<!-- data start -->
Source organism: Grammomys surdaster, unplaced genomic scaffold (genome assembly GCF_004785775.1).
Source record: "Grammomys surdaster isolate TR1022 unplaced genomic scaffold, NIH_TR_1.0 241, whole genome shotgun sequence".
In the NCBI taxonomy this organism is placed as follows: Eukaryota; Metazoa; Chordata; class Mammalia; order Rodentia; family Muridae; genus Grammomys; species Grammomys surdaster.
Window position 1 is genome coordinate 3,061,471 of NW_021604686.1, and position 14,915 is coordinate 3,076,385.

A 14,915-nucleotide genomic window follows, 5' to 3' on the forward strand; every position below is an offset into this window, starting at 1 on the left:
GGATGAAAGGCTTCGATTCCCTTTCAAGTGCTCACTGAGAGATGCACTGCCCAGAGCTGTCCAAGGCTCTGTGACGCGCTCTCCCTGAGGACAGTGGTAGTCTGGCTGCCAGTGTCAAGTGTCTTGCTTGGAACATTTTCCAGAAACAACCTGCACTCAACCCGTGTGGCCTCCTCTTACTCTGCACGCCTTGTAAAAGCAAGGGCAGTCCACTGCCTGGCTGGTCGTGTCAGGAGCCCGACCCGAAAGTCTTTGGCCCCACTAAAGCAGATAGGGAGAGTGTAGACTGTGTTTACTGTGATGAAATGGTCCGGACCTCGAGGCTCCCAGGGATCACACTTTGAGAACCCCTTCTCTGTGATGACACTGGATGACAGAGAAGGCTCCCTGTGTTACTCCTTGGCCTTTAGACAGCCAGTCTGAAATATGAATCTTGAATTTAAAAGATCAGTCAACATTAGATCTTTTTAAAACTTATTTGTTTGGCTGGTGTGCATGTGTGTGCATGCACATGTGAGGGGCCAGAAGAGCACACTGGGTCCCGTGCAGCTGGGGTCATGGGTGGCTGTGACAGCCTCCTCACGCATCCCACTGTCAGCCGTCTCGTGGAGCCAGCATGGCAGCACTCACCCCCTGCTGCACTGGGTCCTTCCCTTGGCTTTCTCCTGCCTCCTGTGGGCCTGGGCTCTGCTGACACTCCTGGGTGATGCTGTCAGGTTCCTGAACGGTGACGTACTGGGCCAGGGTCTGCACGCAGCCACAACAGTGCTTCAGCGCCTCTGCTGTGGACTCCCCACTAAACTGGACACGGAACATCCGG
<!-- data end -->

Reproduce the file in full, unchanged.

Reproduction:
Source organism: Grammomys surdaster, unplaced genomic scaffold (genome assembly GCF_004785775.1).
Source record: "Grammomys surdaster isolate TR1022 unplaced genomic scaffold, NIH_TR_1.0 241, whole genome shotgun sequence".
In the NCBI taxonomy this organism is placed as follows: Eukaryota; Metazoa; Chordata; class Mammalia; order Rodentia; family Muridae; genus Grammomys; species Grammomys surdaster.
Window position 1 is genome coordinate 3,061,471 of NW_021604686.1, and position 14,915 is coordinate 3,076,385.

A 14,915-nucleotide genomic window follows, 5' to 3' on the forward strand; every position below is an offset into this window, starting at 1 on the left:
GGATGAAAGGCTTCGATTCCCTTTCAAGTGCTCACTGAGAGATGCACTGCCCAGAGCTGTCCAAGGCTCTGTGACGCGCTCTCCCTGAGGACAGTGGTAGTCTGGCTGCCAGTGTCAAGTGTCTTGCTTGGAACATTTTCCAGAAACAACCTGCACTCAACCCGTGTGGCCTCCTCTTACTCTGCACGCCTTGTAAAAGCAAGGGCAGTCCACTGCCTGGCTGGTCGTGTCAGGAGCCCGACCCGAAAGTCTTTGGCCCCACTAAAGCAGATAGGGAGAGTGTAGACTGTGTTTACTGTGATGAAATGGTCCGGACCTCGAGGCTCCCAGGGATCACACTTTGAGAACCCCTTCTCTGTGATGACACTGGATGACAGAGAAGGCTCCCTGTGTTACTCCTTGGCCTTTAGACAGCCAGTCTGAAATATGAATCTTGAATTTAAAAGATCAGTCAACATTAGATCTTTTTAAAACTTATTTGTTTGGCTGGTGTGCATGTGTGTGCATGCACATGTGAGGGGCCAGAAGAGCACACTGGGTCCCGTGCAGCTGGGGTCATGGGTGGCTGTGACAGCCTCCTCACGCATCCCACTGTCAGCCGTCTCGTGGAGCCAGCATGGCAGCACTCACCCCCTGCTGCACTGGGTCCTTCCCTTGGCTTTCTCCTGCCTCCTGTGGGCCTGGGCTCTGCTGACACTCCTGGGTGATGCTGTCAGGTTCCTGAACGGTGACGTACTGGGCCAGGGTCTGCACGCAGCCACAACAGTGCTTCAGCGCCTCTGCTGTGGACTCCCCACTAAACTGGACACGGAACATCCGG